So, here's how I think about transmission lines now. The "DC model" of hooking a battery up to one end of a line and reading the current that flows into it is, of course, perfectly true - we can set the circuit up and test it; the reason it doesn't contradict with this weird parallel world of impedances is that the DC model is a steady state model of the system. When you first connect that battery to the line, current is going to start flowing into it, crawling along at a sizeable fraction of the speed of light; but until that current has reached the end, flowed through the terminating resistor, and flowed all the way back, it can't possibly have communicated any information about the total resistance of the line and its terminating resistor... So how much current initially flows from the battery, and why? Of course, the line can be thought of as two series of tiny inductors (with resistors in series, if we assume the inductors are perfect) with tiny capacitors connecting the two conductors, due to the inherent inductance of the wire and the inherent capacitance of the gap between them; you can imagine that the current from the battery has to charge the capacitors through the inductors for the voltage/current surge to propagate down the line. But what made "impedance" really click for me was going back to the basics of Ohm's Law and seeing it as a ratio of voltage to current. At any point along that transmission line, a certain instantaneous current will be flowing - and there will be a certain instantaneous voltage between the two conductors at that point; and the voltage divided by the current is the impedance.

So, if a 12 volt voltage source is connected suddenly to a 50 ohm impedance cable, an instantaneous current of 0.24 amps (12̣̣̣̣÷50) will flow. Now, as Kirchoff's current law tells us, the currents flowing into a node must sum to zero; so with the imaginary node at any point on the transmission line connecting two halves of it, the input current must equal the output current (although some current may be lost to resistive heating or leakage, that's not relevant in this case). So what happens when there's a change in impedance at some point in the transmission line? The current must remain the same, but the impedance changes - so the voltage must change, to make Ohm's Law still hold. If my 50 ohm cable is connected to a 75 ohm cable, that 0.24 amps flows into it and changes into a voltage of 18 volts (0.24×75). Which is why high impedance transmission lines are less lossy; a transmitter putting a watt of power down such a line (with proper impedance matching) will push out a higher voltage with less current that one putting a watt of power into a low impedance line - and resistive losses in the cable are worse for higher currents.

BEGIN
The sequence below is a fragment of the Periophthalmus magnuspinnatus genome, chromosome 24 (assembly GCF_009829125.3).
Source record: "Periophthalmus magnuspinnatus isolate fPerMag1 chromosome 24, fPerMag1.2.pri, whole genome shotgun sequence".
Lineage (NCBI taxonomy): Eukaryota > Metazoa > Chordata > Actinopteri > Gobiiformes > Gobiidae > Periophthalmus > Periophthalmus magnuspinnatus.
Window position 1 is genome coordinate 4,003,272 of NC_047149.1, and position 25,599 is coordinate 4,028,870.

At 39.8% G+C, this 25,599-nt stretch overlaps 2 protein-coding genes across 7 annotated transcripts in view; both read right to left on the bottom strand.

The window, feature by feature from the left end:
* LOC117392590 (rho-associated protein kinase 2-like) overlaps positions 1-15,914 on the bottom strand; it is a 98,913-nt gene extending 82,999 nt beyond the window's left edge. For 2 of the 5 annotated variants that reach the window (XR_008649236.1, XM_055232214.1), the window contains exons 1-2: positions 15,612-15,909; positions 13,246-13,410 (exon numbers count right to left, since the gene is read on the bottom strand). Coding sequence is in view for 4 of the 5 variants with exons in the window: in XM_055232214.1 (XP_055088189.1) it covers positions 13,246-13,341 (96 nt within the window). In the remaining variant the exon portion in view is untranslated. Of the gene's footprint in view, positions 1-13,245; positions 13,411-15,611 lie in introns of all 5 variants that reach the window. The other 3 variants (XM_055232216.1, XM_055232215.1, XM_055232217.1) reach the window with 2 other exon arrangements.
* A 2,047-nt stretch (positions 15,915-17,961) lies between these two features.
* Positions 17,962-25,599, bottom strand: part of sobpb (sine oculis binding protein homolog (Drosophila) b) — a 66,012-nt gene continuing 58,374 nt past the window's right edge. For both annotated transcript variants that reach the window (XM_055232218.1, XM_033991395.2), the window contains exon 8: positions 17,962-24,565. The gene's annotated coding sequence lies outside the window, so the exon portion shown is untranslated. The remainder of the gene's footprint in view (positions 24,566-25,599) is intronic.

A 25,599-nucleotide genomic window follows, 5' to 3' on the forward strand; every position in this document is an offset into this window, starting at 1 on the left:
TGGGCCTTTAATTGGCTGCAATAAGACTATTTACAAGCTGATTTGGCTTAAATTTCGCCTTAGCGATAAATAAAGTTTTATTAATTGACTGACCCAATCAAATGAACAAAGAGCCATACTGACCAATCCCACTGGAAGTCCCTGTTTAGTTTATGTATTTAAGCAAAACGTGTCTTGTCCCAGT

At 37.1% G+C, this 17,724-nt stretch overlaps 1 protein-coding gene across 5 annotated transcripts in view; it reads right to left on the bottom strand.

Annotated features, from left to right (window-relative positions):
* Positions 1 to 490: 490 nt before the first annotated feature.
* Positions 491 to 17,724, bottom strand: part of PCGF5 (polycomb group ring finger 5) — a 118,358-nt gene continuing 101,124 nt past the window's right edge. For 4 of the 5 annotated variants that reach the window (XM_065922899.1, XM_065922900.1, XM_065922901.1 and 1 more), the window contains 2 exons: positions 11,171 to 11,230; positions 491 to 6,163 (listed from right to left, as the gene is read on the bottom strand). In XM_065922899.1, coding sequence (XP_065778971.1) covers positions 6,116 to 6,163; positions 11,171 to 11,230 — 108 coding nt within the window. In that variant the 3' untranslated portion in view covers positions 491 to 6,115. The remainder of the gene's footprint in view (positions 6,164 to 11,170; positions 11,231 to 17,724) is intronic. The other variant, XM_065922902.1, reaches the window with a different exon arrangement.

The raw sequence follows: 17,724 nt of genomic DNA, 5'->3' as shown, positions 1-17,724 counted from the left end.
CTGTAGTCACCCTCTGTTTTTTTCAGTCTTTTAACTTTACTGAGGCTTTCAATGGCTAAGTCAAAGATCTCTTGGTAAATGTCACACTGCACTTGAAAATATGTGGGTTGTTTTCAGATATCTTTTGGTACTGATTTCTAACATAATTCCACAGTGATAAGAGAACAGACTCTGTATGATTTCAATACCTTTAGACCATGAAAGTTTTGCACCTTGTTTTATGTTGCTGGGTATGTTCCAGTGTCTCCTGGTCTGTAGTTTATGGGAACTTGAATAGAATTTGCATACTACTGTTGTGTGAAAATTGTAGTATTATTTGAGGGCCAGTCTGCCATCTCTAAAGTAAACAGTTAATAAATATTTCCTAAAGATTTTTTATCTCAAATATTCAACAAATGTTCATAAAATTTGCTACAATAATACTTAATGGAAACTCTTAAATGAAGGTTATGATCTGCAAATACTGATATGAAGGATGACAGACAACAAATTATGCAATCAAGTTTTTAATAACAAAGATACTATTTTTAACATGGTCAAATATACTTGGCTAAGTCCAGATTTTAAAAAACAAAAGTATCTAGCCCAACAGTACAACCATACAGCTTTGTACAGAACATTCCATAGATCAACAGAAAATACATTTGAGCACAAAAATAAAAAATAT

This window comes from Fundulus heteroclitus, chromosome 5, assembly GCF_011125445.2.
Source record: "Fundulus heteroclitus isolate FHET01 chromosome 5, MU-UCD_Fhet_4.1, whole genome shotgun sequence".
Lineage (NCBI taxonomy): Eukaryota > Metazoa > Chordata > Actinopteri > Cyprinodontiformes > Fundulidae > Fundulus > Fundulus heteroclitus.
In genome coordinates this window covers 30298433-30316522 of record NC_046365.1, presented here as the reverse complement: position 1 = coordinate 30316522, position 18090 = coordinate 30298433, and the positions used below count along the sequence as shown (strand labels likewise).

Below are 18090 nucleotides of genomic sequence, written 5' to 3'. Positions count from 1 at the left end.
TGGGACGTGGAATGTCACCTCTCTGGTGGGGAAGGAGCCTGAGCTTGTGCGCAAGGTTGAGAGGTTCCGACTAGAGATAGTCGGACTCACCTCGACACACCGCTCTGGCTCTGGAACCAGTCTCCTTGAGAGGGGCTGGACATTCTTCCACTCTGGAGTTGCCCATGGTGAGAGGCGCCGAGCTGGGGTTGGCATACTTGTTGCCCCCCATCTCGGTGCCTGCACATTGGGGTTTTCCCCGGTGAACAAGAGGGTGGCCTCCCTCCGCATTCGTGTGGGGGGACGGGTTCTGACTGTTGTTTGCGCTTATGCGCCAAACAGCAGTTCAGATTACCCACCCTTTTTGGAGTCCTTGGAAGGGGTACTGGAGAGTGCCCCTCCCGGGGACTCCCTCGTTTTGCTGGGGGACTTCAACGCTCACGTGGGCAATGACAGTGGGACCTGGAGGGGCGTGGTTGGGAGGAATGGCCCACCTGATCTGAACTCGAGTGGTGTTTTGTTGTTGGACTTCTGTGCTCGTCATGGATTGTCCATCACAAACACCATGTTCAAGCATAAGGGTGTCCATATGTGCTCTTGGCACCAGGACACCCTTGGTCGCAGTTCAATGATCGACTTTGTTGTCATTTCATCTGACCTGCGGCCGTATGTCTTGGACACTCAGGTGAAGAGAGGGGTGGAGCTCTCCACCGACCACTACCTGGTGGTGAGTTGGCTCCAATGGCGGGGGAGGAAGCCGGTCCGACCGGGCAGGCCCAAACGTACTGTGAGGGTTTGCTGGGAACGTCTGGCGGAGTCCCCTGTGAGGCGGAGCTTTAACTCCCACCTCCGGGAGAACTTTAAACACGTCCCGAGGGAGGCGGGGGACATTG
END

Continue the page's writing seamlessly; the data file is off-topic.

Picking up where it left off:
How about the reflections when impedance changes? I'm still a little hazy on this, but I think it's something along the lines of this: imagine a point just where the impedance changes in our example of moving from a 50 ohm cable to a 75 ohm one. A current is flowing into that point, but the voltage is higher after that point than before - which is going to create a current traveling back the other way. Where I'm hazy on is how this happens at junctions where the impedance falls (is it to do with the fact that the current flows alternately backwards and forwards, so the junction is traversed by current in both directions anyway, and the phases where the current travels from low to high impedance are what create the reflections? If so, isn't that a kind of rectifying action, that will create harmonics and intermodulation? But what is the "direction" of a signal traveling along a line, anyway? If we froze the signal in time, we'd just see a sine wave of voltage and a sine wave of current along the transmission line - if we restart time, how does it "know" what direction to propagate in? Something to do with the relative phase of the voltage and current waves?) So, yeah, I've a little more to learn there.